Synj1 reduction ameliorated AD-associated synaptic and behavioral deficits in a mouse model of AD, lending evidence that Synj1 may be a promising therapeutic target. To further investigate this premise, the lab uses optogenetics to temporally and spatially regulate phosphoinositide lipid synthesis in mouse brain for validation of phosphoinositides as critical players in resistance and resiliency to AD. The lab has created a light-induced dimerization system with a phosphoinositide kinase catalytic domain (CD) PIP5K2A-CD fused to cryptochrome 2 (CRY2) (PIP5K2A-CD-CRY2-mCherry) and the membrane targeted CRY2-binding domain (CIBN) CIBN-CAAX which resulted in increased phosphatidylinositol 4,5-bisphosphate (PIP2) at the plasma membrane. The lab found amelioration of behavioral deficits in both Novel Object Recognition and Contextual Fear Conditioning. To determine differential phospohinositide levels in neurodegenerative diseases, the lab compares human plasma, cerebrospinal fluid (CSF) and brain tissue from patients with AD and traumatic brain injury in targeted lipidomics studies.
Functional interrogation of gene network including Synaptojanin1 and GWAS identified hits BIN1 and PICALM in iPSC- derived neurons.
Further supporting the premise of the critical nature of lipid dyshomeostasis in AD, results from a candidate based screen conducted in my lab for mitigation of amyloid-beta (Aβ)-triggered synapse loss resulted in identification of synaptojanin 1 (Synj1), phospholipase D (PLD) 1/2, multiple phospholipase C (PLC) isoforms, phosphoinositide phosphatases and the genome wide association studies (GWAS) hit Bridging Integrator 1(BIN1). BIN1 is a predicted to interact with Synj1, phosphatidylinositol binding clathrin assembly protein (PICALM) and factors important for regulating endocytosis. Due to trisomy of Synj1 on chromosome 21 in Down syndrome (DS) and several phenotypic commonalities to both AD and DS such as enlarged endosomes and dendritic spine alterations, targeting Synj1 has potential for unmet therapeutic need in DS as well as AD.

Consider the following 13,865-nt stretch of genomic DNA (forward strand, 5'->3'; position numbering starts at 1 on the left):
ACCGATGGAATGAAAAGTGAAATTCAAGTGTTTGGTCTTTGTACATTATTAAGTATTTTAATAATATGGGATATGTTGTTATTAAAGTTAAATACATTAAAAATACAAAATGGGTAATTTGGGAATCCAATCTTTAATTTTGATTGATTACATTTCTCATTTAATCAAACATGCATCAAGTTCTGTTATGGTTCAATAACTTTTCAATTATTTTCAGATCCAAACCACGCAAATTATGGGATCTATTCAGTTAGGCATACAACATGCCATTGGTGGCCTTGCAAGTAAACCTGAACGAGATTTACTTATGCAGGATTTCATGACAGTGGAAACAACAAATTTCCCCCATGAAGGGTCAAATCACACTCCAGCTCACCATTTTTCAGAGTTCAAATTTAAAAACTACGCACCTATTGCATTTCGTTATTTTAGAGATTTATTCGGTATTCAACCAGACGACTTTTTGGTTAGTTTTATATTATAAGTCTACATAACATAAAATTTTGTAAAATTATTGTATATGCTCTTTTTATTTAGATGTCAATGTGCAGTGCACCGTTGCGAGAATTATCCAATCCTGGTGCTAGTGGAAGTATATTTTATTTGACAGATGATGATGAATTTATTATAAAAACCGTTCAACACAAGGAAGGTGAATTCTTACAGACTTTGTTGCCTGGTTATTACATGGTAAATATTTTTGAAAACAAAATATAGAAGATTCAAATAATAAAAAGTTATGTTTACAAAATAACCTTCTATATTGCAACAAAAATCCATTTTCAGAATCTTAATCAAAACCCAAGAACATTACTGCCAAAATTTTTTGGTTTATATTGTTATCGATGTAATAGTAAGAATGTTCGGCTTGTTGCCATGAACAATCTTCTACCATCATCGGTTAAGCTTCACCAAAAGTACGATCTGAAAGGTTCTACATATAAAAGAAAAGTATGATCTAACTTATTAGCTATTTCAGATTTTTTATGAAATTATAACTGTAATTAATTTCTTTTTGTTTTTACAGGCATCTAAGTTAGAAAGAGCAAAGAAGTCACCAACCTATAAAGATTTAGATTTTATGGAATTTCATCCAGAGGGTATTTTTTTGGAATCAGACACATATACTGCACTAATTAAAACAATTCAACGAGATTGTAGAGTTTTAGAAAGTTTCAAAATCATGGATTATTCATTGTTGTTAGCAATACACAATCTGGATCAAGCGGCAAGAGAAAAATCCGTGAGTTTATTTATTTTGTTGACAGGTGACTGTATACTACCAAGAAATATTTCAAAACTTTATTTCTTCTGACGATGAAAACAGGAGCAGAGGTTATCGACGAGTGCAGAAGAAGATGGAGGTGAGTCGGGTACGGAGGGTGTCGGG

Identification of dysregulated lipid pathways for biomarker and therapeutic target discovery
To test the hypothesis that manipulation of brain lipid content alters brain lipidome and cognitive function in mouse models of AD, the lab proposes to genetically alter the synthetic enzyme, Acyl CoA Synthetase 6 (Acsl6), a key mediator of polyunsaturated fatty acid enrichment in the brain especially docosahexaenoic acid (DHA) across multiple lipid classes, in mouse models of AD. Lipid content will be determined in brain of mouse models of AD (APPsw and TRAPOE4) using imaging mass spectrometry for integration of a publically available lipid brain atlas.
We have identified deficits in acyl chain remodeling that are associated with disease progression in AD and can be harnessed for amelioration of behavioral deficits in a mouse model of disease. We have also:
The McIntire lab is studying changes in the brain lipidome using targeted liquid chromatography/mass spectrometry (LC/MS) and untargeted imaging mass spectrometry (IMS) resulting in a system-wide, publically available lipid map. Data from the lab show distinct regional distribution of acyl chain lipid species across mouse...
This project involved the generation of a novel mouse strain that ameliorated phosphoinositide depletion and behavioral deficits in spite of the continued accumulation of amyloid.
Using optogenetics to temporally and spatially regulate phosphoinositide lipid synthesis in the mouse brain, the McIntire lab has shown amelioration of phosphoinositide dysregulation and behavioral benefit in a mouse model of Alzheimer's disease (AD).
Screening for phosphoinositide-modifying enzymes that can prevent amyloid-induced synaptic loss in mouse embryonic stem cell-derived neurons.